Ducournau’s murderess is driven at first by the violent and sexual meeting of metal and flesh, but Titane’s just getting started. Soon there’s a string of bodies, among them her parents in an act of fiery retribution—for what, we cannot be sure. The cagey relationship between daughter and father hints at much but reveals nothing specific, aside from its emptiness. Maybe this is why Alexia finds herself drawn to and projecting upon inanimate objects. Her father’s loaded expressions suggest that he knows about her crimes, yet he does not report her. In any case, her killings threaten to catch up with her. Evading the authorities, she cuts her hair and breaks her own nose until she vaguely resembles a boy who has been missing for years. Then, after using a medical bandage to tape down her breasts and conceal her pregnant belly, she comes forward as the boy, named Adrien Legrand. Enter Vincent (Vincent Lindon), Adrien’s broken father, who allows himself to believe that his missing son has been found after all these years. Alexia has escaped an unloving father and found another who will jealously protect her.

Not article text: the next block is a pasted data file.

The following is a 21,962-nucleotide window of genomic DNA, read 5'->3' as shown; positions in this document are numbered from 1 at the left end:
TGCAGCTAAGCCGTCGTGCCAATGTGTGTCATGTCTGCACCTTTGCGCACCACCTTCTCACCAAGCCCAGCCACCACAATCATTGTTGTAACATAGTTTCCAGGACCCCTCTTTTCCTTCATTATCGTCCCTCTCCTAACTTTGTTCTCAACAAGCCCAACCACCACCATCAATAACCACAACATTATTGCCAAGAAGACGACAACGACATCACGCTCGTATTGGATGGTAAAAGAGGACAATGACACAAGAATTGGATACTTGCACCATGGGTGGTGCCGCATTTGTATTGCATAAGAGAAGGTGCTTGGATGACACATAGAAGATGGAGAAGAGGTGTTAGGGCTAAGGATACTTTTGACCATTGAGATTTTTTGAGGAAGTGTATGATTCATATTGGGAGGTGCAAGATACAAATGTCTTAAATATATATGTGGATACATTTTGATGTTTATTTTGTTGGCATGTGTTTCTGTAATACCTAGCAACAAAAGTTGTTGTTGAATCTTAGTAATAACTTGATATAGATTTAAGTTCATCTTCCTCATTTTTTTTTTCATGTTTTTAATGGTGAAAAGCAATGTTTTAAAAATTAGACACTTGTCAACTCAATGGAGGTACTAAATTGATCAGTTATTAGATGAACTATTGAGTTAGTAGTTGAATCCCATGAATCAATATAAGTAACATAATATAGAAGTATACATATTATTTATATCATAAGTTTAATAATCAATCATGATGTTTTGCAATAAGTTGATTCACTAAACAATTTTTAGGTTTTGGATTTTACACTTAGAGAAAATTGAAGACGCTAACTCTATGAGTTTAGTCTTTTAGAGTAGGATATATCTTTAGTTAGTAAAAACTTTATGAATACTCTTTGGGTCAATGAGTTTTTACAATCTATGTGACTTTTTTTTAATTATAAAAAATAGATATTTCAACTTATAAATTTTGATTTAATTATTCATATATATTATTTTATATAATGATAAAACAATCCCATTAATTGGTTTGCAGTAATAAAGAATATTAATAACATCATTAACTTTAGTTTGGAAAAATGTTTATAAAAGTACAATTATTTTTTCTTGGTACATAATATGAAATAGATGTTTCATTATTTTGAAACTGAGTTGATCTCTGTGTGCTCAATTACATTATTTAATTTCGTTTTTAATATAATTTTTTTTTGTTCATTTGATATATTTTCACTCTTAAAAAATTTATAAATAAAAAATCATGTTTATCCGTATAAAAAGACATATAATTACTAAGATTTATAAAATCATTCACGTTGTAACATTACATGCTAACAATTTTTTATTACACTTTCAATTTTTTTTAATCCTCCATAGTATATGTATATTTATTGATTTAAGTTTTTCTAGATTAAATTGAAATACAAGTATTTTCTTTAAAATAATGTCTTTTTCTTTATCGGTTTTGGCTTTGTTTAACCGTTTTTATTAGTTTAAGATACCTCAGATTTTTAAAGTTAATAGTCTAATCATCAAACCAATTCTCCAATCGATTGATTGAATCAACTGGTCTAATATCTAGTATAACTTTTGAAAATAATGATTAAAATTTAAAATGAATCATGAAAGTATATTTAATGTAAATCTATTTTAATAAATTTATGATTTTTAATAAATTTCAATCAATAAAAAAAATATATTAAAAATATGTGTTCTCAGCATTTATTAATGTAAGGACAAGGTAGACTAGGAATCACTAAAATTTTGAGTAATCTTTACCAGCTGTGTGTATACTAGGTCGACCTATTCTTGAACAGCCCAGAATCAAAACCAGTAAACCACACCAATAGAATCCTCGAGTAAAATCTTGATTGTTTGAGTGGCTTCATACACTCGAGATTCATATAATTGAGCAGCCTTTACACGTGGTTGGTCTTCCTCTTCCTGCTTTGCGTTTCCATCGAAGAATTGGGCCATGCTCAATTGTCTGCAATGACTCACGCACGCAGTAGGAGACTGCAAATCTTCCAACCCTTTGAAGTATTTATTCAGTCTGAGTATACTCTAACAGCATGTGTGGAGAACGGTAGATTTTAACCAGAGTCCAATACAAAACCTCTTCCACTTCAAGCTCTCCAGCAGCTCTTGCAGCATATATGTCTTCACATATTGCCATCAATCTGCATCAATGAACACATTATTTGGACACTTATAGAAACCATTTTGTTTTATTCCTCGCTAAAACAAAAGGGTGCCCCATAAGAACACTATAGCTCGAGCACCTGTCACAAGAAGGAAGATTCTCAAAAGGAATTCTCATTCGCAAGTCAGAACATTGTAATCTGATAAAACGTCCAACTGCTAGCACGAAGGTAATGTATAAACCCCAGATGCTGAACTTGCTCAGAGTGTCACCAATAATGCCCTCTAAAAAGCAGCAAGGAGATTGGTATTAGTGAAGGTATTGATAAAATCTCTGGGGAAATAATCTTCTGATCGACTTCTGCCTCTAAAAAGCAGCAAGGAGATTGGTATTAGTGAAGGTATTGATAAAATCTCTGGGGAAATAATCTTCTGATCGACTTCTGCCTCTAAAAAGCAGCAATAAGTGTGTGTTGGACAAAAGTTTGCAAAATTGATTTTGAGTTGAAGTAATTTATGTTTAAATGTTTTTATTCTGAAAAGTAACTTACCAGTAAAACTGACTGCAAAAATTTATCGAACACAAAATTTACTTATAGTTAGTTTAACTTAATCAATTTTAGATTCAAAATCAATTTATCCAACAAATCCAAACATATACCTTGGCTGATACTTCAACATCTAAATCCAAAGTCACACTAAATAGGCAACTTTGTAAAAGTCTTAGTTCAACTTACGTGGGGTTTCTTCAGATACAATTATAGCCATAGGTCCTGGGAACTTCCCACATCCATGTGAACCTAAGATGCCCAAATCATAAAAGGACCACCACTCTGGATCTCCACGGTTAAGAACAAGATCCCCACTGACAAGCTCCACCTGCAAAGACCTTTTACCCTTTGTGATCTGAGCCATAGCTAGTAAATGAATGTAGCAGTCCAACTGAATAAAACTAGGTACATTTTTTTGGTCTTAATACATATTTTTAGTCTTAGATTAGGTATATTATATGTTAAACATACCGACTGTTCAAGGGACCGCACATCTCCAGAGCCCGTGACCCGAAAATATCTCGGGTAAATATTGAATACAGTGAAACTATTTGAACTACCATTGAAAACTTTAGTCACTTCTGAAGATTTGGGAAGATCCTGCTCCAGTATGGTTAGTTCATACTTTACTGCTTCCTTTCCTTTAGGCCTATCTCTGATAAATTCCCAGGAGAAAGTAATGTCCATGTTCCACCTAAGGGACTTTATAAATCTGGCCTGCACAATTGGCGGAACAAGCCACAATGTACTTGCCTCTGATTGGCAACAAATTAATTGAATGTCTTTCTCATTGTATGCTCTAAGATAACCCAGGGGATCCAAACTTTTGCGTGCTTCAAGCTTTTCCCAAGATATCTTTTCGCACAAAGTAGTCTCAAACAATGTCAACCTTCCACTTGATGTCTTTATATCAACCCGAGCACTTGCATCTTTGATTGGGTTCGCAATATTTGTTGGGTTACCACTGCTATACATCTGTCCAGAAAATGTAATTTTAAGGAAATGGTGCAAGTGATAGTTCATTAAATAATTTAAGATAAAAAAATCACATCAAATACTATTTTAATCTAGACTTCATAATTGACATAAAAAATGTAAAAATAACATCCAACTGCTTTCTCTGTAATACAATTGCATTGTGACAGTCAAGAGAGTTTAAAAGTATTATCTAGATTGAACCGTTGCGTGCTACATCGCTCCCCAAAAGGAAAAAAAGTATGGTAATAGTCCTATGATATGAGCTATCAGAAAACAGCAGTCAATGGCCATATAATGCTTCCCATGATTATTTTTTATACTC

Whether driven by denial or sheer loneliness, Vincent takes “Adrien” into his home and presents the young man to his other family, a band of buffed-up firefighters who live and work at a station. Doubtful glances suggest they know what their captain does not, or will not. But Vincent shuts down their skeptical remarks by introducing Adrien as “Jesus” and himself God. The station’s hierarchy may be established on the surface, but at least one firefighter begins to suspect Adrien’s real identity. In the meantime, Vincent tries to reestablish a bond with his son, who remains muted and stand-offish—in part because Alexia must conceal that she’s a pregnant woman who’s lactating motor oil. Vincent’s first attempt to bond with his son begins with an open-hearted dance to The Zombies’ song “She’s Not There,” with its telling lyrics, but the dance turns into masculine roughhousing and near-deadly violence, which puts Adrie at a distance. Vincent will have to find alternative ways of bonding with him; the usual methods that work with his firefighter bros—who love dancing with one another—don’t work.